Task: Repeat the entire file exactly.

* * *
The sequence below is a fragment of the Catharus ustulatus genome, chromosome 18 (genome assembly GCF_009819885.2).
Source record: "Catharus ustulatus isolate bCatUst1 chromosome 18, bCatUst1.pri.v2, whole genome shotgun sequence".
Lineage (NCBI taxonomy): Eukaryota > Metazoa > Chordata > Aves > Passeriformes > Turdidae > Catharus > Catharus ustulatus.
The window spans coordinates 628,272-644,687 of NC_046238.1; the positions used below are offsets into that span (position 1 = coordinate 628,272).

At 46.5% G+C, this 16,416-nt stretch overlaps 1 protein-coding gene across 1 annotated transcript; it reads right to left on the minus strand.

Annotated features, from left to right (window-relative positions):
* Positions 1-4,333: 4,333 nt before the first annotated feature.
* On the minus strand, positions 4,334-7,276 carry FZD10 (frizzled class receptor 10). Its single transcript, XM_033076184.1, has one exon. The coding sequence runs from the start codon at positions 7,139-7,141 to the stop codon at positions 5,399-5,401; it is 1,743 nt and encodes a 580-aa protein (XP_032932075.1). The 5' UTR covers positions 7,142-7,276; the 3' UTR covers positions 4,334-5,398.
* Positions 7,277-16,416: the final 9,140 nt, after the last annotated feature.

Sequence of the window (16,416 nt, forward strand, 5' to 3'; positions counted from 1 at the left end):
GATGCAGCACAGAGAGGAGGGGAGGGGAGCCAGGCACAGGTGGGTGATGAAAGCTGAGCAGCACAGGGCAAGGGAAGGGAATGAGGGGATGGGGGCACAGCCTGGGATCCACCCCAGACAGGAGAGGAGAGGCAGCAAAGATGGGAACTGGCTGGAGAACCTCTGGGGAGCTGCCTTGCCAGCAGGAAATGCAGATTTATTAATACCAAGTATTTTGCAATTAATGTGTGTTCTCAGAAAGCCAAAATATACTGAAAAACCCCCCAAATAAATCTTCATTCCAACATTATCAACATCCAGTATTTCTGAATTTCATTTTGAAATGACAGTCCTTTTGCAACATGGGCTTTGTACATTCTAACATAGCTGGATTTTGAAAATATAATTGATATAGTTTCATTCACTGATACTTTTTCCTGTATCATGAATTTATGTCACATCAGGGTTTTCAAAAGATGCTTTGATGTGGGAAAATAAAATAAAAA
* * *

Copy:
The sequence below is a fragment of the Catharus ustulatus genome, chromosome 18 (genome assembly GCF_009819885.2).
Source record: "Catharus ustulatus isolate bCatUst1 chromosome 18, bCatUst1.pri.v2, whole genome shotgun sequence".
Lineage (NCBI taxonomy): Eukaryota > Metazoa > Chordata > Aves > Passeriformes > Turdidae > Catharus > Catharus ustulatus.
The window spans coordinates 628,272-644,687 of NC_046238.1; the positions used below are offsets into that span (position 1 = coordinate 628,272).

At 46.5% G+C, this 16,416-nt stretch overlaps 1 protein-coding gene across 1 annotated transcript; it reads right to left on the minus strand.

Annotated features, from left to right (window-relative positions):
* Positions 1-4,333: 4,333 nt before the first annotated feature.
* On the minus strand, positions 4,334-7,276 carry FZD10 (frizzled class receptor 10). Its single transcript, XM_033076184.1, has one exon. The coding sequence runs from the start codon at positions 7,139-7,141 to the stop codon at positions 5,399-5,401; it is 1,743 nt and encodes a 580-aa protein (XP_032932075.1). The 5' UTR covers positions 7,142-7,276; the 3' UTR covers positions 4,334-5,398.
* Positions 7,277-16,416: the final 9,140 nt, after the last annotated feature.

Sequence of the window (16,416 nt, forward strand, 5' to 3'; positions counted from 1 at the left end):
GATGCAGCACAGAGAGGAGGGGAGGGGAGCCAGGCACAGGTGGGTGATGAAAGCTGAGCAGCACAGGGCAAGGGAAGGGAATGAGGGGATGGGGGCACAGCCTGGGATCCACCCCAGACAGGAGAGGAGAGGCAGCAAAGATGGGAACTGGCTGGAGAACCTCTGGGGAGCTGCCTTGCCAGCAGGAAATGCAGATTTATTAATACCAAGTATTTTGCAATTAATGTGTGTTCTCAGAAAGCCAAAATATACTGAAAAACCCCCCAAATAAATCTTCATTCCAACATTATCAACATCCAGTATTTCTGAATTTCATTTTGAAATGACAGTCCTTTTGCAACATGGGCTTTGTACATTCTAACATAGCTGGATTTTGAAAATATAATTGATATAGTTTCATTCACTGATACTTTTTCCTGTATCATGAATTTATGTCACATCAGGGTTTTCAAAAGATGCTTTGATGTGGGAAAATAAAATAAAAA